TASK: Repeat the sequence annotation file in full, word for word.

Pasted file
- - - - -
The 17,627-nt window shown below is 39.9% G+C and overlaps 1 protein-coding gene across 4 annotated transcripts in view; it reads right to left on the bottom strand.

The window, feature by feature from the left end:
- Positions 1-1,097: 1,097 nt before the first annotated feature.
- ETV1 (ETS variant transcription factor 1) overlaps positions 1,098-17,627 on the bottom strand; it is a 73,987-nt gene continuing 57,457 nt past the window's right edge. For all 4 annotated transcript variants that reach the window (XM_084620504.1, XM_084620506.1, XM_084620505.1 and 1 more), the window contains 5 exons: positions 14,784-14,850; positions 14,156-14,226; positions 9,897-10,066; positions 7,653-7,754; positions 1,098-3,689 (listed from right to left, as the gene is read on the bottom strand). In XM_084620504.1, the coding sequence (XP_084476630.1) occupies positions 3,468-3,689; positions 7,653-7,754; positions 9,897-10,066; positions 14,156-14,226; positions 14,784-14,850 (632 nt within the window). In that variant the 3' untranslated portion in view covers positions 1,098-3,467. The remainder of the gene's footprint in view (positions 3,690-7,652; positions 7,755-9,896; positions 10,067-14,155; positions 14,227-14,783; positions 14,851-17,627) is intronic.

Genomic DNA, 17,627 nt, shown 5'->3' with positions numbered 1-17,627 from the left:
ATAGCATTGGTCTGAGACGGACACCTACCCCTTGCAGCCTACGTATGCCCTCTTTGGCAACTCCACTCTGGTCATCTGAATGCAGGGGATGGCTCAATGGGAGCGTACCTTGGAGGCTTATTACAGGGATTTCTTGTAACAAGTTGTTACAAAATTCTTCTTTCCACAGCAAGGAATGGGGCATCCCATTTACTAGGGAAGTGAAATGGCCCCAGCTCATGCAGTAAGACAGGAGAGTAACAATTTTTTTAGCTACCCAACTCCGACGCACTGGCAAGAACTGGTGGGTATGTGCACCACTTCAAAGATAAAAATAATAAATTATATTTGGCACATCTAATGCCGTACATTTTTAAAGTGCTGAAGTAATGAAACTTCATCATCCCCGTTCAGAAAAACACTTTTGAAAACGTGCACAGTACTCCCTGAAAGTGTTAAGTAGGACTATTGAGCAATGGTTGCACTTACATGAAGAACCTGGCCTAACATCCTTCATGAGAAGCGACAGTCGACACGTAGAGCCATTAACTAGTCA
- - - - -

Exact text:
The 17,627-nt window shown below is 39.9% G+C and overlaps 1 protein-coding gene across 4 annotated transcripts in view; it reads right to left on the bottom strand.

The window, feature by feature from the left end:
- Positions 1-1,097: 1,097 nt before the first annotated feature.
- ETV1 (ETS variant transcription factor 1) overlaps positions 1,098-17,627 on the bottom strand; it is a 73,987-nt gene continuing 57,457 nt past the window's right edge. For all 4 annotated transcript variants that reach the window (XM_084620504.1, XM_084620506.1, XM_084620505.1 and 1 more), the window contains 5 exons: positions 14,784-14,850; positions 14,156-14,226; positions 9,897-10,066; positions 7,653-7,754; positions 1,098-3,689 (listed from right to left, as the gene is read on the bottom strand). In XM_084620504.1, the coding sequence (XP_084476630.1) occupies positions 3,468-3,689; positions 7,653-7,754; positions 9,897-10,066; positions 14,156-14,226; positions 14,784-14,850 (632 nt within the window). In that variant the 3' untranslated portion in view covers positions 1,098-3,467. The remainder of the gene's footprint in view (positions 3,690-7,652; positions 7,755-9,896; positions 10,067-14,155; positions 14,227-14,783; positions 14,851-17,627) is intronic.

Genomic DNA, 17,627 nt, shown 5'->3' with positions numbered 1-17,627 from the left:
ATAGCATTGGTCTGAGACGGACACCTACCCCTTGCAGCCTACGTATGCCCTCTTTGGCAACTCCACTCTGGTCATCTGAATGCAGGGGATGGCTCAATGGGAGCGTACCTTGGAGGCTTATTACAGGGATTTCTTGTAACAAGTTGTTACAAAATTCTTCTTTCCACAGCAAGGAATGGGGCATCCCATTTACTAGGGAAGTGAAATGGCCCCAGCTCATGCAGTAAGACAGGAGAGTAACAATTTTTTTAGCTACCCAACTCCGACGCACTGGCAAGAACTGGTGGGTATGTGCACCACTTCAAAGATAAAAATAATAAATTATATTTGGCACATCTAATGCCGTACATTTTTAAAGTGCTGAAGTAATGAAACTTCATCATCCCCGTTCAGAAAAACACTTTTGAAAACGTGCACAGTACTCCCTGAAAGTGTTAAGTAGGACTATTGAGCAATGGTTGCACTTACATGAAGAACCTGGCCTAACATCCTTCATGAGAAGCGACAGTCGACACGTAGAGCCATTAACTAGTCA